During the NUM strike, I was at mine engineer school in Doncaster learning the mysteries of winning and working minerals. Every Sunday night I'd drive from my Suffolk home up the A1 and every Friday afternoon come back down South the same way. During the week I lived in a small mining village some 3,000' above the galleries of the Yorkshire Main and when they were shotblasting downstairs your pint on the pub table quivered slightly. I really do remember the people there – the ex pit deputies and NCB engineers who taught me, the ex miners and Sheffield steelworkers with whom I drank and bantered, and the kindness of ordinary Yorkshire folk with great affection. They had great qualities in spades – tenacity, toughness, humour in the face of adversity, loyalty and selflessness.
I don't think any of them thought the strike would succeed, but they did it nonetheless out of pride and bloody-minded stubbornness. They were up for violence, conflict, damage and with a real hatred for 'scab' drivers and workers, who were at very real risk of death or serious injury. In the event the police, equally up for violence, soaked up much of the anger.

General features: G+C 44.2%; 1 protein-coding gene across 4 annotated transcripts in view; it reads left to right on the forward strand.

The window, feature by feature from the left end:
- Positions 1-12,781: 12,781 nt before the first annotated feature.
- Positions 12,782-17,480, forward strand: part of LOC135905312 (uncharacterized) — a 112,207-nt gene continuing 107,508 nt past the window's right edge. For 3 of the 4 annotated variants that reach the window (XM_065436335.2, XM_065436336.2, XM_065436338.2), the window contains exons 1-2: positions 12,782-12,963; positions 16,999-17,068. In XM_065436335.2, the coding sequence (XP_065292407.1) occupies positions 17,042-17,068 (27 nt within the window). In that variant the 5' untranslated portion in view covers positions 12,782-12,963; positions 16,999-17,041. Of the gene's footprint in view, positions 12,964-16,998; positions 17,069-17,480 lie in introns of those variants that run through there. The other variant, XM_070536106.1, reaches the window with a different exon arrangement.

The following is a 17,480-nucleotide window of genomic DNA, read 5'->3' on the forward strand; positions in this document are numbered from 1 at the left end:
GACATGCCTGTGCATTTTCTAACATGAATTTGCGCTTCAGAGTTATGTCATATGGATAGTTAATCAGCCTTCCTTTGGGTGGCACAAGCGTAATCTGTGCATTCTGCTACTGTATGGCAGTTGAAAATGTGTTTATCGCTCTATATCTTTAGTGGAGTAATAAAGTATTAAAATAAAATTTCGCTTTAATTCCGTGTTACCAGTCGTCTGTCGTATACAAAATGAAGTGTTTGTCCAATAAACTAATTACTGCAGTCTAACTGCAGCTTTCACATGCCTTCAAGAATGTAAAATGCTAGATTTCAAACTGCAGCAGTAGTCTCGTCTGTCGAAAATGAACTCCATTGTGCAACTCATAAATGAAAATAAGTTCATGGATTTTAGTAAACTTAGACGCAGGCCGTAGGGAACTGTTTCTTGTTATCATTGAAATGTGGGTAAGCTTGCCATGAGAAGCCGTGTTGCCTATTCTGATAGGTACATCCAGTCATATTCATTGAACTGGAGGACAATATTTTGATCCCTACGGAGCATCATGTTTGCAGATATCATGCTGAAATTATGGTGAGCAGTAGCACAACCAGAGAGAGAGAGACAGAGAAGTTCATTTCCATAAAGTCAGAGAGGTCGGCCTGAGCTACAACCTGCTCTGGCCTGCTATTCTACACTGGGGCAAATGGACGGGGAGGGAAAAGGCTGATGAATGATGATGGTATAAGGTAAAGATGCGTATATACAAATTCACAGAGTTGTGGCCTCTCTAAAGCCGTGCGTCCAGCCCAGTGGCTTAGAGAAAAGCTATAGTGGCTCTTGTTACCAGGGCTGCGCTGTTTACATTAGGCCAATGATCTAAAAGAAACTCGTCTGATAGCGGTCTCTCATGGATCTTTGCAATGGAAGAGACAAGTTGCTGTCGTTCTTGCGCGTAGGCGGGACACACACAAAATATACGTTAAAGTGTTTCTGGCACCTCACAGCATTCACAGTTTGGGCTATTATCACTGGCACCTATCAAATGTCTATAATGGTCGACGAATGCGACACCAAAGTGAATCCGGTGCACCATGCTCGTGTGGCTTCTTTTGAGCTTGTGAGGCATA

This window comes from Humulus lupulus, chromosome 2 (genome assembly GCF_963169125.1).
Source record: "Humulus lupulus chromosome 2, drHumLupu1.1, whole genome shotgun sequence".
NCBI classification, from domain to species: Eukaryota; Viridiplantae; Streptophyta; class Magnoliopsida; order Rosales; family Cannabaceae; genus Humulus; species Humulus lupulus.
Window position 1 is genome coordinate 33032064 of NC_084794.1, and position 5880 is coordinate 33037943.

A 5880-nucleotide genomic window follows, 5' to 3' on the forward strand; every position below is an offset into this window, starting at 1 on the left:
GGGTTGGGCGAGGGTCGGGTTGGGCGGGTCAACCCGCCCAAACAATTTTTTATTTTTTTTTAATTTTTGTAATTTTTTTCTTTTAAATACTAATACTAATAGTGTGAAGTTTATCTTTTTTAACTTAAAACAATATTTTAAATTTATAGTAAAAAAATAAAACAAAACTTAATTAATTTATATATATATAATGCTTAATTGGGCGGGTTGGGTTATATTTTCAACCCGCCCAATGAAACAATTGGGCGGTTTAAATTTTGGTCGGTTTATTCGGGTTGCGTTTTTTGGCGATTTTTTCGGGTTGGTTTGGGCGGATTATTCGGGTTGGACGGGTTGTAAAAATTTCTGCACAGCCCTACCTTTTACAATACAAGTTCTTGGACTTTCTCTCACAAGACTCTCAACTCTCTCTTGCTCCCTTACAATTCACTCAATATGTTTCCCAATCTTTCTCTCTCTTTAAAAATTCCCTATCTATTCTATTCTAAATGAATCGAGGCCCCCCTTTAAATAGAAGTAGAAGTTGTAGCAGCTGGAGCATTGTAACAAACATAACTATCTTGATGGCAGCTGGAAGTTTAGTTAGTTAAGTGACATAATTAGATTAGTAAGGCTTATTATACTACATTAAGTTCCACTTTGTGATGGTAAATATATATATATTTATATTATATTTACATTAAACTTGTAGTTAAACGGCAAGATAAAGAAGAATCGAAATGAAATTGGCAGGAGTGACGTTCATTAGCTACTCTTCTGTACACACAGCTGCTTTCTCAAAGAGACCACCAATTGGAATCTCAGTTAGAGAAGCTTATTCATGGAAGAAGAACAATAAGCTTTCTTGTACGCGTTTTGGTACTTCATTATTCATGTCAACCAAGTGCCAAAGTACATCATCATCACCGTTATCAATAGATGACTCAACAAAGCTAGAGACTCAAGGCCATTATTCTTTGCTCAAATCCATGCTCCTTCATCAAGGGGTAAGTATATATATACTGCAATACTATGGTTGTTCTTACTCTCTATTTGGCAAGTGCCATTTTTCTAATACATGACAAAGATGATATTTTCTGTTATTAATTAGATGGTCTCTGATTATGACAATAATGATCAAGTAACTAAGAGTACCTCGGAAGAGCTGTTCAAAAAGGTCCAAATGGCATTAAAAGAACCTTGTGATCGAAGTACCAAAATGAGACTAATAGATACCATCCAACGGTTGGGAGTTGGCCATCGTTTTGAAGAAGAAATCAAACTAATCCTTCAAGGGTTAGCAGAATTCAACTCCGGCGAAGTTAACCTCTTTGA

My sympathies are for the humiliation of families of strikers for whom all benefit payments were suspended – we watched the charitable handout of loaves of mothers pride and tins of beans to women with tears running down their faces from the humiliation of it but with heads up and eyes open daring any to challenge them. You won't believe how broke they were – really really broke.
My contempt to this day, my loathing, is still reserved for the scum who travelled in to the area to buy the miners' cars for a fraction of their value. The sellers didn't have the money to fill the tanks, and they drove them until they were empty then sold them. To reptiles with a wad of notes and a 5 gallon can.
It was all a sort of Ragnarok. For the miners, the end of 200 years of industry and employment. For plod, the end of mass unaccountable violence; that police charge at Orgreave marked the ending of cop thuggery just as Omdurman marked the last serious use of cavalry in war. The old Friday night rituals of drunk fighting miners being given a good kicking in the van by plod – nothing personal – in a traditional Yorkshire way was ending.
It was a willing fight on both sides. There's no point in an enquiry.